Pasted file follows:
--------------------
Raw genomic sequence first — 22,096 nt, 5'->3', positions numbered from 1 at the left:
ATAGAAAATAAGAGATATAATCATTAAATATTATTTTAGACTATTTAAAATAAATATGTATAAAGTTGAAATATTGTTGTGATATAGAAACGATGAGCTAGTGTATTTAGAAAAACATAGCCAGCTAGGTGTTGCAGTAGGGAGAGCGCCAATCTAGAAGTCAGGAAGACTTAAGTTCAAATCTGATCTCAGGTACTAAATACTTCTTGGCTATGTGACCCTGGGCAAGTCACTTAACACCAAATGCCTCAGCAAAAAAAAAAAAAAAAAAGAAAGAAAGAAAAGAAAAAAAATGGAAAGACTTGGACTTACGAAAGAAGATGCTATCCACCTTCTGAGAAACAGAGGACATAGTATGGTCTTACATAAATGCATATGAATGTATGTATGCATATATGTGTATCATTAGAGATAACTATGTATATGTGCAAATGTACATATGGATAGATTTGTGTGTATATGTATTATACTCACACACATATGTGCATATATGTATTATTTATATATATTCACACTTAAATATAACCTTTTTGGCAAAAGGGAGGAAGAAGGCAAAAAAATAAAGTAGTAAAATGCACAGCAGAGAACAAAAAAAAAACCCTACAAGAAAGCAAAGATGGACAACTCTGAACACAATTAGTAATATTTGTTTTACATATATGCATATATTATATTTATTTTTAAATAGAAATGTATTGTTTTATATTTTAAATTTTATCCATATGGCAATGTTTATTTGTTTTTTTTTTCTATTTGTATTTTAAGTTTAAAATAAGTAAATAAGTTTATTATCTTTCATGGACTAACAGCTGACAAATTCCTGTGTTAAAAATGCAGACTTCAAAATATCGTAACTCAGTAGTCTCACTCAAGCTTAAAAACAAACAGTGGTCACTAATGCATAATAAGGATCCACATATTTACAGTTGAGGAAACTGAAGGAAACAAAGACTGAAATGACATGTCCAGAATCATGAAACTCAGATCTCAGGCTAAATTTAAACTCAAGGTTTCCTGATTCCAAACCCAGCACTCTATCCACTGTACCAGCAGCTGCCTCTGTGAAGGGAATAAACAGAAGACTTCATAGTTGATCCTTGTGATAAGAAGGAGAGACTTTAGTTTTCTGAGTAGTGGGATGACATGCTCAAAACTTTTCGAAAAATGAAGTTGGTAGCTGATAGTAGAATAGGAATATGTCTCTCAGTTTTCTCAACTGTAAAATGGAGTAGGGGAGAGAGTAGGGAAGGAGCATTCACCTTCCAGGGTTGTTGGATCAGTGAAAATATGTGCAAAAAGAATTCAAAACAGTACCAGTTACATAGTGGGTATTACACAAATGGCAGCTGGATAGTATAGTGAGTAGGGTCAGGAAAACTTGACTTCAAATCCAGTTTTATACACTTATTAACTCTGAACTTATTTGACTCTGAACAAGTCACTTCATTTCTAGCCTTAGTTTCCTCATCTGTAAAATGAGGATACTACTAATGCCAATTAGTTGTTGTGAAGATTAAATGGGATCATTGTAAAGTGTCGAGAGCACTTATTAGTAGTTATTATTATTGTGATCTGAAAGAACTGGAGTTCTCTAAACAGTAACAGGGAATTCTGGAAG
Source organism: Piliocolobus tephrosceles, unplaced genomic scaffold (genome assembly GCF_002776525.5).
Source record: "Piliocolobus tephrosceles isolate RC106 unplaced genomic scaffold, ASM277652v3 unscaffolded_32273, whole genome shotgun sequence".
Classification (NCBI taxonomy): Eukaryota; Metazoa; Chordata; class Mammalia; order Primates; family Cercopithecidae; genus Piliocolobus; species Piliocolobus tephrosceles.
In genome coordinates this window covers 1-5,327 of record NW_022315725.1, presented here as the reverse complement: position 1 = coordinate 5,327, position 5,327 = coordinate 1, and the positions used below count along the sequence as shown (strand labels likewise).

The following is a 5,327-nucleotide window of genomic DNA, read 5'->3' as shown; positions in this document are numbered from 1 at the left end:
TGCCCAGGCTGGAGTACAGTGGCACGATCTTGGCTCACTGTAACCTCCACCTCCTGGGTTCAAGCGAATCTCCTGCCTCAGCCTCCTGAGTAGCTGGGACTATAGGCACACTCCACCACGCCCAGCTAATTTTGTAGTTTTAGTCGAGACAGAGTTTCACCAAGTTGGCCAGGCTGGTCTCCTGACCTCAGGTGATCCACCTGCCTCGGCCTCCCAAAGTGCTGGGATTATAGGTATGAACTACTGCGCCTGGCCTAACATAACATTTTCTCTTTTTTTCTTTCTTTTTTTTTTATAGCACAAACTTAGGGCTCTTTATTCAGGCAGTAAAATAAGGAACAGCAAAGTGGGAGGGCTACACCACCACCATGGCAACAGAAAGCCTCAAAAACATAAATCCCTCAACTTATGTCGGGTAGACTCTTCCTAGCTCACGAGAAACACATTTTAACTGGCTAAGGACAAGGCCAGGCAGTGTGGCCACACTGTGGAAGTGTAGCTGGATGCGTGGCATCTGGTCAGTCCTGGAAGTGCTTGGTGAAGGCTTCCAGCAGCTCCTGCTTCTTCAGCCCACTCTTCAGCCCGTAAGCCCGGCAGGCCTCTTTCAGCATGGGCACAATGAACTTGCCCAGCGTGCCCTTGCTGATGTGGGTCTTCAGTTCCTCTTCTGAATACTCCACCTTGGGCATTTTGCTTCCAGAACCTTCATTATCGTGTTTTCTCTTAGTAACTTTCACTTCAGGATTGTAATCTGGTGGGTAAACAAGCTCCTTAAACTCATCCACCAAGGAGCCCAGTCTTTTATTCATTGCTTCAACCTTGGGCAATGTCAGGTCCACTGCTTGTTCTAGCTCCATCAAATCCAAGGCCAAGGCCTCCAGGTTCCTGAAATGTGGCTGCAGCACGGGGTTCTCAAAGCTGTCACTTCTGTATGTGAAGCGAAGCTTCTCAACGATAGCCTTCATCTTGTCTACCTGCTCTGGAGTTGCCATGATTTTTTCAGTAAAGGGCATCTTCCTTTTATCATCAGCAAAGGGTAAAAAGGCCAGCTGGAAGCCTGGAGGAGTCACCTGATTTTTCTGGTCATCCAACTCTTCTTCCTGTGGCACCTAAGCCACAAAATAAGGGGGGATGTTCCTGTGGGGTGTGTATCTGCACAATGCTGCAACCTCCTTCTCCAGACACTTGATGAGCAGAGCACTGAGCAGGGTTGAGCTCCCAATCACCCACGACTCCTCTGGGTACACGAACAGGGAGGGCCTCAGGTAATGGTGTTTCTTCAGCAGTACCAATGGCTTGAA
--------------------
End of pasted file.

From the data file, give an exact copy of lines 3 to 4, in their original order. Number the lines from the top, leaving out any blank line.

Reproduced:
Source organism: Piliocolobus tephrosceles, unplaced genomic scaffold (genome assembly GCF_002776525.5).
Source record: "Piliocolobus tephrosceles isolate RC106 unplaced genomic scaffold, ASM277652v3 unscaffolded_32273, whole genome shotgun sequence".